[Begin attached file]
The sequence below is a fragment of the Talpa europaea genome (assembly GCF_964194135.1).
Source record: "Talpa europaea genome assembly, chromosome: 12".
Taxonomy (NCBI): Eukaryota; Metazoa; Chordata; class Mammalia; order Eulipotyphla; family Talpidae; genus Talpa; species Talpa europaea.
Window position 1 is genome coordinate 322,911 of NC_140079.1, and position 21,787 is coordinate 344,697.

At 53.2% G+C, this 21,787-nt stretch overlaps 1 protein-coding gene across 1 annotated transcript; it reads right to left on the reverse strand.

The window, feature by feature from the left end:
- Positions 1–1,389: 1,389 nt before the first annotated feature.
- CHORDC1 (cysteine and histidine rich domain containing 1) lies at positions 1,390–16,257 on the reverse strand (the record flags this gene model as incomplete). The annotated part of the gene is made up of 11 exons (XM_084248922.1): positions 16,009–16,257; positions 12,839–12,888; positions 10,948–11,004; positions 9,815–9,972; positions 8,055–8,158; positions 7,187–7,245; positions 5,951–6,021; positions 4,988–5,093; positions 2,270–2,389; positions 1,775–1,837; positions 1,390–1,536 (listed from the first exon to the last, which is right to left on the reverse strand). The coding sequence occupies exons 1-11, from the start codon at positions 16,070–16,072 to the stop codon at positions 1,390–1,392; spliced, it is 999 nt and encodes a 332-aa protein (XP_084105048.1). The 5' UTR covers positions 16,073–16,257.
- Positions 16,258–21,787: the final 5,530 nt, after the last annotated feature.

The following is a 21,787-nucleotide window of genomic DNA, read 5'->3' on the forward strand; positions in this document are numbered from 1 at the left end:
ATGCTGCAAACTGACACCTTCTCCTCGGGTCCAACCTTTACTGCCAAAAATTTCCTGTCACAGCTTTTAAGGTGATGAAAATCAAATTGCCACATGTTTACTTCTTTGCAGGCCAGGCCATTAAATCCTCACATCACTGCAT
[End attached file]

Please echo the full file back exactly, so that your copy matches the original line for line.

The sequence below is a fragment of the Talpa europaea genome (assembly GCF_964194135.1).
Source record: "Talpa europaea genome assembly, chromosome: 12".
Taxonomy (NCBI): Eukaryota; Metazoa; Chordata; class Mammalia; order Eulipotyphla; family Talpidae; genus Talpa; species Talpa europaea.
Window position 1 is genome coordinate 322,911 of NC_140079.1, and position 21,787 is coordinate 344,697.

At 53.2% G+C, this 21,787-nt stretch overlaps 1 protein-coding gene across 1 annotated transcript; it reads right to left on the reverse strand.

The window, feature by feature from the left end:
- Positions 1–1,389: 1,389 nt before the first annotated feature.
- CHORDC1 (cysteine and histidine rich domain containing 1) lies at positions 1,390–16,257 on the reverse strand (the record flags this gene model as incomplete). The annotated part of the gene is made up of 11 exons (XM_084248922.1): positions 16,009–16,257; positions 12,839–12,888; positions 10,948–11,004; positions 9,815–9,972; positions 8,055–8,158; positions 7,187–7,245; positions 5,951–6,021; positions 4,988–5,093; positions 2,270–2,389; positions 1,775–1,837; positions 1,390–1,536 (listed from the first exon to the last, which is right to left on the reverse strand). The coding sequence occupies exons 1-11, from the start codon at positions 16,070–16,072 to the stop codon at positions 1,390–1,392; spliced, it is 999 nt and encodes a 332-aa protein (XP_084105048.1). The 5' UTR covers positions 16,073–16,257.
- Positions 16,258–21,787: the final 5,530 nt, after the last annotated feature.

The following is a 21,787-nucleotide window of genomic DNA, read 5'->3' on the forward strand; positions in this document are numbered from 1 at the left end:
ATGCTGCAAACTGACACCTTCTCCTCGGGTCCAACCTTTACTGCCAAAAATTTCCTGTCACAGCTTTTAAGGTGATGAAAATCAAATTGCCACATGTTTACTTCTTTGCAGGCCAGGCCATTAAATCCTCACATCACTGCAT